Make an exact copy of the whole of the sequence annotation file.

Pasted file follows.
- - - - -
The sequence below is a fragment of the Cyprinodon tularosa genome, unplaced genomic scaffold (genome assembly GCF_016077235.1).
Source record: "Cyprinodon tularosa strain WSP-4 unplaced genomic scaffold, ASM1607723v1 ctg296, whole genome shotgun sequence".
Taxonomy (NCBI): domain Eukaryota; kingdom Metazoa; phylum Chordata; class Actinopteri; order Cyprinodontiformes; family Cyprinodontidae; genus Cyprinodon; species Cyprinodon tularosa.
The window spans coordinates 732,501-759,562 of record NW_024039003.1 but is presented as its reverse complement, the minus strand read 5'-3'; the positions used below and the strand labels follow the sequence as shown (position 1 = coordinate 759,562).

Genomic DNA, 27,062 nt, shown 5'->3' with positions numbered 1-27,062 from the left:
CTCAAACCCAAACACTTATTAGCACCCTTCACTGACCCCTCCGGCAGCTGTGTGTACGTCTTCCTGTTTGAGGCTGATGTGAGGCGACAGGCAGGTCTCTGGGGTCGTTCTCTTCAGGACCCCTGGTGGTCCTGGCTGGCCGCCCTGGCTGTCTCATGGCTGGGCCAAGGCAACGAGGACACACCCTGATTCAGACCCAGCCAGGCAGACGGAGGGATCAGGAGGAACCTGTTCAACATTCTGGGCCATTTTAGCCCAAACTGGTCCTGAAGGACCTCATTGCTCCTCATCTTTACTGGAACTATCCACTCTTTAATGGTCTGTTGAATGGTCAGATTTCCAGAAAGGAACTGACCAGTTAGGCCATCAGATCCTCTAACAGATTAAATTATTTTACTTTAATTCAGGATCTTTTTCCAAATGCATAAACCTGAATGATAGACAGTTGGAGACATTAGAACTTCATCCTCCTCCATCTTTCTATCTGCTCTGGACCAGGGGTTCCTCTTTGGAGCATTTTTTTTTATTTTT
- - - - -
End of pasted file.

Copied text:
The sequence below is a fragment of the Cyprinodon tularosa genome, unplaced genomic scaffold (genome assembly GCF_016077235.1).
Source record: "Cyprinodon tularosa strain WSP-4 unplaced genomic scaffold, ASM1607723v1 ctg296, whole genome shotgun sequence".
Taxonomy (NCBI): domain Eukaryota; kingdom Metazoa; phylum Chordata; class Actinopteri; order Cyprinodontiformes; family Cyprinodontidae; genus Cyprinodon; species Cyprinodon tularosa.
The window spans coordinates 732,501-759,562 of record NW_024039003.1 but is presented as its reverse complement, the minus strand read 5'-3'; the positions used below and the strand labels follow the sequence as shown (position 1 = coordinate 759,562).

Genomic DNA, 27,062 nt, shown 5'->3' with positions numbered 1-27,062 from the left:
CTCAAACCCAAACACTTATTAGCACCCTTCACTGACCCCTCCGGCAGCTGTGTGTACGTCTTCCTGTTTGAGGCTGATGTGAGGCGACAGGCAGGTCTCTGGGGTCGTTCTCTTCAGGACCCCTGGTGGTCCTGGCTGGCCGCCCTGGCTGTCTCATGGCTGGGCCAAGGCAACGAGGACACACCCTGATTCAGACCCAGCCAGGCAGACGGAGGGATCAGGAGGAACCTGTTCAACATTCTGGGCCATTTTAGCCCAAACTGGTCCTGAAGGACCTCATTGCTCCTCATCTTTACTGGAACTATCCACTCTTTAATGGTCTGTTGAATGGTCAGATTTCCAGAAAGGAACTGACCAGTTAGGCCATCAGATCCTCTAACAGATTAAATTATTTTACTTTAATTCAGGATCTTTTTCCAAATGCATAAACCTGAATGATAGACAGTTGGAGACATTAGAACTTCATCCTCCTCCATCTTTCTATCTGCTCTGGACCAGGGGTTCCTCTTTGGAGCATTTTTTTTTATTTTT